Conservation DistList Archives [Date] [Subject] [Author] [SEARCH]

Subject: Multifunctional Encoding System for Assessment of Movable Cultural Heritage (MultiEncode)

Multifunctional Encoding System for Assessment of Movable Cultural Heritage (MultiEncode)

From: Nicola Heald <nicola.heald<-at->
Date: Thursday, February 12, 2009
Multifunctional Encoding System for Assessment of Movable Cultural
    Heritage (MultiEncode)
Symposium and Demonstration at Tate
February 25, 2009

On Wednesday, February 25, 2009 at Tate Modern, the results of the
EU-funded MultiEncode project will be presented to a wide audience,
including conservation scientists, conservators, and other museum
professionals. The MultiEncode instrument comprises three
complementary detection systems, all of which use a common laser
source, share optical components, and are operated using a single
software package: photorefractive dynamic holography, developed by
Centre Spatial de Liege (CSL); digital speckle holographic
interferometry, developed by Institute of Electronic Structure and
Laser (IESL-FORTH); and shearography, developed by Institut fur
Technische Optik (ITO).  The remaining members of the MultiEncode
consortium are Optrion s.a., who has been responsible for prototype
development, and two museum end-users, the National Gallery of
Athens and Tate.

The optical methods employed by MultiEncode allow conservators to
identify defects and characteristic features-cracks, delaminations,
and voids-in works of art.  Taken together, these three techniques
provide an object's "defect signature", which can then be used to
verify its authenticity in cases of fraud or theft.  In addition, by
monitoring changes in the holograms and/or shearograms of objects as
a function of time, Tate hopes to glean information regarding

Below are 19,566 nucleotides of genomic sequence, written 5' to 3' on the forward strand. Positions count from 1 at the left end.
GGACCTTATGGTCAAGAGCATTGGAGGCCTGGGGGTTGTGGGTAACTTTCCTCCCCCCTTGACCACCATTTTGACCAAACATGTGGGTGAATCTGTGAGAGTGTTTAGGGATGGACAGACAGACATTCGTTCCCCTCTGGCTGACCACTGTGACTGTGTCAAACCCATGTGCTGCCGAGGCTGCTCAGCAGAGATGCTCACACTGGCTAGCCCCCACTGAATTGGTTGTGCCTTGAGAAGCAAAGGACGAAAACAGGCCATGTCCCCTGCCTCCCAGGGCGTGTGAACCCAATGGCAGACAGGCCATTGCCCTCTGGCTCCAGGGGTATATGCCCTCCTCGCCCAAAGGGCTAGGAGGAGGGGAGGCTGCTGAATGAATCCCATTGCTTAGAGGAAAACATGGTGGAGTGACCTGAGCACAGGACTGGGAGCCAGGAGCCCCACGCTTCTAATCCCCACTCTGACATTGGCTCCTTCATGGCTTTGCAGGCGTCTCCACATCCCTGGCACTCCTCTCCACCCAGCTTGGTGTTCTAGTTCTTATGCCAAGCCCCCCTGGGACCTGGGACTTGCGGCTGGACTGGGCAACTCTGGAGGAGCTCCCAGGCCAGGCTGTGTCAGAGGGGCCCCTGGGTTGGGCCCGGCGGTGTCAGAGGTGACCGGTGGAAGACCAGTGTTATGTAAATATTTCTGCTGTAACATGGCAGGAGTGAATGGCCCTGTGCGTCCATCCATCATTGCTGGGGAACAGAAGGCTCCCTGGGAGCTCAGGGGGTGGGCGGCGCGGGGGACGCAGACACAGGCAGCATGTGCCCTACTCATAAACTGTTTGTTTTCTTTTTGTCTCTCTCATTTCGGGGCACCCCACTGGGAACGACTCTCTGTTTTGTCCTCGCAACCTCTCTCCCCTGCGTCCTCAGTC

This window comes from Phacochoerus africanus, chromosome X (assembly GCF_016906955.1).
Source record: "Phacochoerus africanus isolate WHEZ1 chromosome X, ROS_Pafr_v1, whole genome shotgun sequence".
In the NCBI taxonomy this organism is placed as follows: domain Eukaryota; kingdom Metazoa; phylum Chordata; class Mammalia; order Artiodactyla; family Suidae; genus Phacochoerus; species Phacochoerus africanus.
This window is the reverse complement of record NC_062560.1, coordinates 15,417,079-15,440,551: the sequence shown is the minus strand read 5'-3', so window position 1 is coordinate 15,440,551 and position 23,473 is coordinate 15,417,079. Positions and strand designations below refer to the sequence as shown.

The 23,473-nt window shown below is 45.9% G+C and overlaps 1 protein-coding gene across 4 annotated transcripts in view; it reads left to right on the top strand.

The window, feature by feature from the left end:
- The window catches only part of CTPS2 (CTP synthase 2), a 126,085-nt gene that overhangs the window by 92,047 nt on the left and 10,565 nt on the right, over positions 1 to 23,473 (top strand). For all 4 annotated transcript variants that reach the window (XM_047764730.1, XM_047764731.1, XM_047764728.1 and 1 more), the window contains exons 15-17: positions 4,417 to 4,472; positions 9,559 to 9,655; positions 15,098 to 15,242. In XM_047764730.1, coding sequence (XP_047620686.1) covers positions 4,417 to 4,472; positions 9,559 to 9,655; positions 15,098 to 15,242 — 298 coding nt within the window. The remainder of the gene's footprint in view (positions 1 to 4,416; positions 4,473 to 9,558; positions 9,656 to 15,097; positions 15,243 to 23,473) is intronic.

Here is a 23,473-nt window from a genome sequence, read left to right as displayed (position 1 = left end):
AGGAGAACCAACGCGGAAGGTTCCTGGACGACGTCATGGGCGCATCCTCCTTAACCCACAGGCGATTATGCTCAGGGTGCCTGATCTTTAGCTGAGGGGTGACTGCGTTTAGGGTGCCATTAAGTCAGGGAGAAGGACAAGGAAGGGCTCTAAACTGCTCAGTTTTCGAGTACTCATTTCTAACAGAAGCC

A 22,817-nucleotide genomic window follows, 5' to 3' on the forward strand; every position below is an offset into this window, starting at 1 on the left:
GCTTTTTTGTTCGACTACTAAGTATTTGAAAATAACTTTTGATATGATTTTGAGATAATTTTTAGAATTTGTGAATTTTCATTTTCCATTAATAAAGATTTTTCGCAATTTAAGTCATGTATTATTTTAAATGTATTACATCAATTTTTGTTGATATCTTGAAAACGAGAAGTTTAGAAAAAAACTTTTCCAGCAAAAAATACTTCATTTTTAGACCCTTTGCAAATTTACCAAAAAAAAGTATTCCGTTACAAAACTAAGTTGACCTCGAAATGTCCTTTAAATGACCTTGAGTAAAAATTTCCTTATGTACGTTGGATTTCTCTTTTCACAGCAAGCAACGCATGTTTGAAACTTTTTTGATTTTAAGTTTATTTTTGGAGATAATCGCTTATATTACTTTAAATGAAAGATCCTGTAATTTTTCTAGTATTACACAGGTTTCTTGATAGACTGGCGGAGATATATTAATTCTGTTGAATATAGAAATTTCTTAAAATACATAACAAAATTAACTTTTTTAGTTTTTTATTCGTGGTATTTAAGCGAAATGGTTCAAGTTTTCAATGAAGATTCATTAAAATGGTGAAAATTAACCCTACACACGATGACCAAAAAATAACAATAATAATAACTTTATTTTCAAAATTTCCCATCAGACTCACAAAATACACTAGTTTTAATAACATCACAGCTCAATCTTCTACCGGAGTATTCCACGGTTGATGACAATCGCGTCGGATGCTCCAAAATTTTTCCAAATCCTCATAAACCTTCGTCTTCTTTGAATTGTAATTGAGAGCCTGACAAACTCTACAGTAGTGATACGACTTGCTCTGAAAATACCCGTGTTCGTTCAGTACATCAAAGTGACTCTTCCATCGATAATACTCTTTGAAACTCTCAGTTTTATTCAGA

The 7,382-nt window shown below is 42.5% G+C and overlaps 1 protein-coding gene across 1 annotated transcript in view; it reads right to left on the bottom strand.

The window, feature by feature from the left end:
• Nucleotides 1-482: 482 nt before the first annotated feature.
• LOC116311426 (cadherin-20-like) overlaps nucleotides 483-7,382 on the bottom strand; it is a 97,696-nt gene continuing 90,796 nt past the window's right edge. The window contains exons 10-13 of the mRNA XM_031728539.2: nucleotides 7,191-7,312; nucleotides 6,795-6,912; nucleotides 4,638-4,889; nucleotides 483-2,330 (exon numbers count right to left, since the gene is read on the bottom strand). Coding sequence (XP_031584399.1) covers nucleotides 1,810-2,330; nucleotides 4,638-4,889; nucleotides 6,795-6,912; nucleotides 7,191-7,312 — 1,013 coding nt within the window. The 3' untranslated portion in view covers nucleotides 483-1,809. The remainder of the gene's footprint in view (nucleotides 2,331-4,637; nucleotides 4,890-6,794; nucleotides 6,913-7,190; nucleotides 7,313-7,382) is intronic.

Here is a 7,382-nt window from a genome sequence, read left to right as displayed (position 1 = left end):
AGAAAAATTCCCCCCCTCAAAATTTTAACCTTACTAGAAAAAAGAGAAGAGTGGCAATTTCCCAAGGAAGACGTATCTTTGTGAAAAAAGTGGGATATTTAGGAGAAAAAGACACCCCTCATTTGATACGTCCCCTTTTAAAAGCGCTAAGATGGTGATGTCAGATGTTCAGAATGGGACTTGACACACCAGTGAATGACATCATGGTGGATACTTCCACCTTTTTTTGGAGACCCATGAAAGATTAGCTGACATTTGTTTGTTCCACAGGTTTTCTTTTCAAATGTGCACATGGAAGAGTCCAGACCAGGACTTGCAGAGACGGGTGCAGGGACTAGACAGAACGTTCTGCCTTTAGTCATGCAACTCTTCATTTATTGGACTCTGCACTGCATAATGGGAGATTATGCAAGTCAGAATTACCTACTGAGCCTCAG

deterioration as a result of handling and transport.  The response
of objects to temperature and/or relative humidity changes can also
be tracked in this manner.

The meeting will consist of two sessions.  In the morning session,
developers from each partner institution will discuss the scientific
basis of the three detection systems employed and their potential
applications in the museum environment.  In the afternoon session,
the instrument prototype will be demonstrated using a range of
paintings. Registration is free and lunch will be provided. If you
wish to attend, please contact

    Nicola Heald <nicola.heald<-at->tate<.>org<.>uk>

by 18 February, 2009 to provide us with a contact email address and
confirmation of attendance. The Programme and any further details
will be emailed closer to the event.

The MultiEncode project has been funded by the European Commission
6th Framework Programme.  For more information, please visit the
project website at


For more information regarding Tate's role in the project, please


    **** Moderator's comments: The above URL has been wrapped for
    email. There should be no newline.

If there are any queries, please do not hesitate to contact me.

Nicola Heald
Conservation Administrator
London SW1P 4RG
+44 20 7887 8075

                  Conservation DistList Instance 22:46
                 Distributed: Friday, February 13, 2009
                       Message Id: cdl-22-46-013
Received on Thursday, 12 February, 2009

[Search all CoOL documents]